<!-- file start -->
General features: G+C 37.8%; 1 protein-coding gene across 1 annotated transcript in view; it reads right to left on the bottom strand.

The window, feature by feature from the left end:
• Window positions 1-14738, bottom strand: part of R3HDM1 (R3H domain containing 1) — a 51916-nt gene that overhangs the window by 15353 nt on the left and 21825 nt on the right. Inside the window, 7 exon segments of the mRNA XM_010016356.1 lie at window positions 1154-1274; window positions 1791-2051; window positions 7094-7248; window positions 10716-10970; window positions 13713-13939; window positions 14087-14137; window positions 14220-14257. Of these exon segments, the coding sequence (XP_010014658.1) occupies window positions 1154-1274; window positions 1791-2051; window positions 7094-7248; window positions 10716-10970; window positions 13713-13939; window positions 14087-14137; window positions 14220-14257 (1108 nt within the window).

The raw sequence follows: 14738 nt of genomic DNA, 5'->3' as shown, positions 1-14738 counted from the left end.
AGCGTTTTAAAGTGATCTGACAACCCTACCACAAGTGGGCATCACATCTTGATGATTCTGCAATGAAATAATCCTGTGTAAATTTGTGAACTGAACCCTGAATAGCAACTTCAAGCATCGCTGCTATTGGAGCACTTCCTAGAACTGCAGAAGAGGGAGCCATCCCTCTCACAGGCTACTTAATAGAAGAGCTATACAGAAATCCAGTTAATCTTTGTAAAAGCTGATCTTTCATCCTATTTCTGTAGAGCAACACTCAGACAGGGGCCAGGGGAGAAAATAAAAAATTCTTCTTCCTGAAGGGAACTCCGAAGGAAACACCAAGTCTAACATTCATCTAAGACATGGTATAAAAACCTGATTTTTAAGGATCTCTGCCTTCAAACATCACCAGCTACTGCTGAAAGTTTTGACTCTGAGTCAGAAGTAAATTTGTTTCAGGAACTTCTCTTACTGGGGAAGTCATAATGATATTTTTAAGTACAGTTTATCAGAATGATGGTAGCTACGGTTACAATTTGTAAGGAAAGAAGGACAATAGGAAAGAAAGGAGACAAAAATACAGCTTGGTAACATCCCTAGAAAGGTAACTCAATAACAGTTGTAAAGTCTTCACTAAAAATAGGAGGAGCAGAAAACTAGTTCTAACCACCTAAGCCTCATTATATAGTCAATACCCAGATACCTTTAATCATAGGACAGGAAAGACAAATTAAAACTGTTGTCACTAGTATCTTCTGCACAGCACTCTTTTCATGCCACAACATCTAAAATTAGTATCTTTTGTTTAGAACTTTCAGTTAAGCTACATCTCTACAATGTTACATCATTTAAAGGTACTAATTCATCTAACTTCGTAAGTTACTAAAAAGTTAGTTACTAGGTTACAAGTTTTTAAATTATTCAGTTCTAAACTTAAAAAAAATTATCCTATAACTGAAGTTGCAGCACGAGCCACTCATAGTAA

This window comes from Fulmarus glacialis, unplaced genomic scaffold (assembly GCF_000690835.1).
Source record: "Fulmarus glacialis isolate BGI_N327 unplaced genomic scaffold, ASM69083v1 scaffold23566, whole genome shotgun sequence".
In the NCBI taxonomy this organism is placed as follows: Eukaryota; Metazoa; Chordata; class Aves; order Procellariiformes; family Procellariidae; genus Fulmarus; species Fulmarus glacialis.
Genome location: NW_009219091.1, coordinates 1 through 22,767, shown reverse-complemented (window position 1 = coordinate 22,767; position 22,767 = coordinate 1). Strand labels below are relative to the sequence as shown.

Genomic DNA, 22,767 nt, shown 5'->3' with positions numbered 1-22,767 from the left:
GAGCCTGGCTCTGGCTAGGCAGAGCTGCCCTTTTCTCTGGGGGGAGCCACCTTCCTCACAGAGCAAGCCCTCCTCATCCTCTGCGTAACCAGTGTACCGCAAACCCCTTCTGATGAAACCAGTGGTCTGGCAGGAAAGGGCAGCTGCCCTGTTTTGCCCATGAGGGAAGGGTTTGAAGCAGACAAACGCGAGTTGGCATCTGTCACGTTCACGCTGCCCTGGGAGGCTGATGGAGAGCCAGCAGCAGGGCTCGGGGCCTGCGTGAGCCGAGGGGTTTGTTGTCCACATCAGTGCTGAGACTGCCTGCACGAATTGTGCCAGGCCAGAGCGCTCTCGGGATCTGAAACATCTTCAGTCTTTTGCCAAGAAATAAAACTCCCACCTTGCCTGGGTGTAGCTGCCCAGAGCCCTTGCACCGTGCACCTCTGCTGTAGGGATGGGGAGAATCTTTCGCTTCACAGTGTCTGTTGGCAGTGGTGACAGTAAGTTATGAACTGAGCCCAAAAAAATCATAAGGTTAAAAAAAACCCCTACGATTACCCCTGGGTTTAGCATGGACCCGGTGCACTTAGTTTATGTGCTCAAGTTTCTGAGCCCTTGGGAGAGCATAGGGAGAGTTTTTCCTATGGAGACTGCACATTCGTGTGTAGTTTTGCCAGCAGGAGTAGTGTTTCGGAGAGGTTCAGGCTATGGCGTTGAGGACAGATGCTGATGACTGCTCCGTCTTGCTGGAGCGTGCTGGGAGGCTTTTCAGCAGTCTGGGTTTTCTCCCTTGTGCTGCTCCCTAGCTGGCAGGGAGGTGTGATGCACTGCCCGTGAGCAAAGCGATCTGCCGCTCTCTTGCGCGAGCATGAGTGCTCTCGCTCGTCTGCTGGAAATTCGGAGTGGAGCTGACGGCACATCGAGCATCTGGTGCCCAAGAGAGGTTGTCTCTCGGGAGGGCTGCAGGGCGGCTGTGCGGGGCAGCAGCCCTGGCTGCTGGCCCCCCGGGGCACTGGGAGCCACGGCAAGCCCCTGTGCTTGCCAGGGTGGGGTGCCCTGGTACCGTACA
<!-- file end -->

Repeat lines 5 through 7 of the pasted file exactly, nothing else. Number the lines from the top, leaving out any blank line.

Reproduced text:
AGCGTTTTAAAGTGATCTGACAACCCTACCACAAGTGGGCATCACATCTTGATGATTCTGCAATGAAATAATCCTGTGTAAATTTGTGAACTGAACCCTGAATAGCAACTTCAAGCATCGCTGCTATTGGAGCACTTCCTAGAACTGCAGAAGAGGGAGCCATCCCTCTCACAGGCTACTTAATAGAAGAGCTATACAGAAATCCAGTTAATCTTTGTAAAAGCTGATCTTTCATCCTATTTCTGTAGAGCAACACTCAGACAGGGGCCAGGGGAGAAAATAAAAAATTCTTCTTCCTGAAGGGAACTCCGAAGGAAACACCAAGTCTAACATTCATCTAAGACATGGTATAAAAACCTGATTTTTAAGGATCTCTGCCTTCAAACATCACCAGCTACTGCTGAAAGTTTTGACTCTGAGTCAGAAGTAAATTTGTTTCAGGAACTTCTCTTACTGGGGAAGTCATAATGATATTTTTAAGTACAGTTTATCAGAATGATGGTAGCTACGGTTACAATTTGTAAGGAAAGAAGGACAATAGGAAAGAAAGGAGACAAAAATACAGCTTGGTAACATCCCTAGAAAGGTAACTCAATAACAGTTGTAAAGTCTTCACTAAAAATAGGAGGAGCAGAAAACTAGTTCTAACCACCTAAGCCTCATTATATAGTCAATACCCAGATACCTTTAATCATAGGACAGGAAAGACAAATTAAAACTGTTGTCACTAGTATCTTCTGCACAGCACTCTTTTCATGCCACAACATCTAAAATTAGTATCTTTTGTTTAGAACTTTCAGTTAAGCTACATCTCTACAATGTTACATCATTTAAAGGTACTAATTCATCTAACTTCGTAAGTTACTAAAAAGTTAGTTACTAGGTTACAAGTTTTTAAATTATTCAGTTCTAAACTTAAAAAAAATTATCCTATAACTGAAGTTGCAGCACGAGCCACTCATAGTAA

This window comes from Fulmarus glacialis, unplaced genomic scaffold (assembly GCF_000690835.1).
Source record: "Fulmarus glacialis isolate BGI_N327 unplaced genomic scaffold, ASM69083v1 scaffold23566, whole genome shotgun sequence".